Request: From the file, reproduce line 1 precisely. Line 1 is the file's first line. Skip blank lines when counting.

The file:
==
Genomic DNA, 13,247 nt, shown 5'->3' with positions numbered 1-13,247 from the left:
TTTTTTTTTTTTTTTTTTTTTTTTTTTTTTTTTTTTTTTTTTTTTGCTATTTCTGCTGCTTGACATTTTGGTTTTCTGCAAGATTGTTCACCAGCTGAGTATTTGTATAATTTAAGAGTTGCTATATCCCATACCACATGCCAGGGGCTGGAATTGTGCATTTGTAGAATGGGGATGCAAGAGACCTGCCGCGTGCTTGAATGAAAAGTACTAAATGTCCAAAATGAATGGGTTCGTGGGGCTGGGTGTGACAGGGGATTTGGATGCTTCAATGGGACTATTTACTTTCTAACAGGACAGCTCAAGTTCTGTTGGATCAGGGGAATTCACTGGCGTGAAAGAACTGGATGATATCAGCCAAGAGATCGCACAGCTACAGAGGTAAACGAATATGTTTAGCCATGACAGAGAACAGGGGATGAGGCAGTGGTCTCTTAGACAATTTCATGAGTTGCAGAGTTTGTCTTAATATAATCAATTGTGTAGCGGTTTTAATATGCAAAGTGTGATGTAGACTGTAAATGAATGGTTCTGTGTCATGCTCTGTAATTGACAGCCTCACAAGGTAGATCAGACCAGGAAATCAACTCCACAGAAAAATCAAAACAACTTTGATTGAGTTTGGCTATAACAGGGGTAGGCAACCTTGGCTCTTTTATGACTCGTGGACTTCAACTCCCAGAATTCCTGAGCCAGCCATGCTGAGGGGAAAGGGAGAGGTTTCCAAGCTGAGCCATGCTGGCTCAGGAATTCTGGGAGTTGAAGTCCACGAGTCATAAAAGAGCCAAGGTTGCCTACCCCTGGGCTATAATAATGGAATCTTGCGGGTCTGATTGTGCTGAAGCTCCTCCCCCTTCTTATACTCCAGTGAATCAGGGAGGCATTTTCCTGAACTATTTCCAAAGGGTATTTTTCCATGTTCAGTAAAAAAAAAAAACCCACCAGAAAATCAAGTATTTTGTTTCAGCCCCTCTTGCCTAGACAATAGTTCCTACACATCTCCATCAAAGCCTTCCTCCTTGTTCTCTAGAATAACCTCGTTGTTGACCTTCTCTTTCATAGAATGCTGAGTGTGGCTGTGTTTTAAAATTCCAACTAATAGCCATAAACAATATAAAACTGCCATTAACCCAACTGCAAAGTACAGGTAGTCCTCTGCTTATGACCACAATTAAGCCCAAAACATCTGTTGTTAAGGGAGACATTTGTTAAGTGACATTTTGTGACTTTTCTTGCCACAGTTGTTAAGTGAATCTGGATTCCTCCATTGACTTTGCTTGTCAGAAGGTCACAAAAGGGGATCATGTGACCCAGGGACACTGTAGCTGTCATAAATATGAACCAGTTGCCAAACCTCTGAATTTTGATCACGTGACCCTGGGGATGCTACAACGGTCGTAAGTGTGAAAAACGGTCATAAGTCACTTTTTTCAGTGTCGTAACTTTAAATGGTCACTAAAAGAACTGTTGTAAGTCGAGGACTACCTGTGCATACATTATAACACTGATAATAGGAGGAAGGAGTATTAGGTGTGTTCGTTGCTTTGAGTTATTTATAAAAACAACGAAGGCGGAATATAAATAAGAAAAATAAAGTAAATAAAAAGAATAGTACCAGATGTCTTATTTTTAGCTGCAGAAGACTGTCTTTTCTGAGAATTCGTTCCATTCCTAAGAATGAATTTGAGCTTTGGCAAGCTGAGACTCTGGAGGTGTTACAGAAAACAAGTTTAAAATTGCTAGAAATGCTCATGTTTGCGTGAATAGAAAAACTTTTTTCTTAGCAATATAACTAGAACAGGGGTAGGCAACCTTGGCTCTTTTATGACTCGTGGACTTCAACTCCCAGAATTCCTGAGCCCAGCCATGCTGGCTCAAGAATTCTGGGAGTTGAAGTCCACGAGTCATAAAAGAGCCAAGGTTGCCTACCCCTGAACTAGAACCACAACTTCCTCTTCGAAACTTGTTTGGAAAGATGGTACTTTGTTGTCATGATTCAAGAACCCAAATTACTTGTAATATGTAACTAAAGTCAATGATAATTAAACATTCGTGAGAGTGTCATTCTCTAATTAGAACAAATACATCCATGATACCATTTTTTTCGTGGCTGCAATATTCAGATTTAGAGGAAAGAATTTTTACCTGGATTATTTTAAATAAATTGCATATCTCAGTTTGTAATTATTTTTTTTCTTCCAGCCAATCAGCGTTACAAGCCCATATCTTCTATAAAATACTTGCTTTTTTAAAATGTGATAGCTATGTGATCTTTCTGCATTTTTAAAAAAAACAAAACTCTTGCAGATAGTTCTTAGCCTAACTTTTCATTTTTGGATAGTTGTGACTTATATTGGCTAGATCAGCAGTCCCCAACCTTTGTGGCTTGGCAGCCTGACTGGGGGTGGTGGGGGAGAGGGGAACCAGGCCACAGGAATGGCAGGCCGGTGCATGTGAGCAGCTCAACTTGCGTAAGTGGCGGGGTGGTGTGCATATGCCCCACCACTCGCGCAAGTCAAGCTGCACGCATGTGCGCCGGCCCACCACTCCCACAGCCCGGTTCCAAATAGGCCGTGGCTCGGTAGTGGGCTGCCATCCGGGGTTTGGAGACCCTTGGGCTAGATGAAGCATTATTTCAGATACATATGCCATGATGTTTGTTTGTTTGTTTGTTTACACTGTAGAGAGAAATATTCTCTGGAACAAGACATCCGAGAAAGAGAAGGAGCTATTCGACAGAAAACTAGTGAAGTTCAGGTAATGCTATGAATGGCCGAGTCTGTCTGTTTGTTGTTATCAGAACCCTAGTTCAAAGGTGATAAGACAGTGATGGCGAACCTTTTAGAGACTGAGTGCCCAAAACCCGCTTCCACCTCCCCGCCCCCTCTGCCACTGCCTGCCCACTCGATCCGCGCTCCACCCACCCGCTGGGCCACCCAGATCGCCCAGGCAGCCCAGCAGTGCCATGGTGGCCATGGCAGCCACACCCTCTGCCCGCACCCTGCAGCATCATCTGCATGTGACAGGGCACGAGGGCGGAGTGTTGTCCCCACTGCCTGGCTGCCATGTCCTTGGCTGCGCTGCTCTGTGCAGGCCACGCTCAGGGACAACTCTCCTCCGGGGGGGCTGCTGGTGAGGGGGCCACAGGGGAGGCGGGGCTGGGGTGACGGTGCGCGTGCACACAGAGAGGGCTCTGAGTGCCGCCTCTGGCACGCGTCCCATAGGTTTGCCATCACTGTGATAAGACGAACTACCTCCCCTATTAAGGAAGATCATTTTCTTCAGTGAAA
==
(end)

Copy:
Genomic DNA, 13,247 nt, shown 5'->3' with positions numbered 1-13,247 from the left: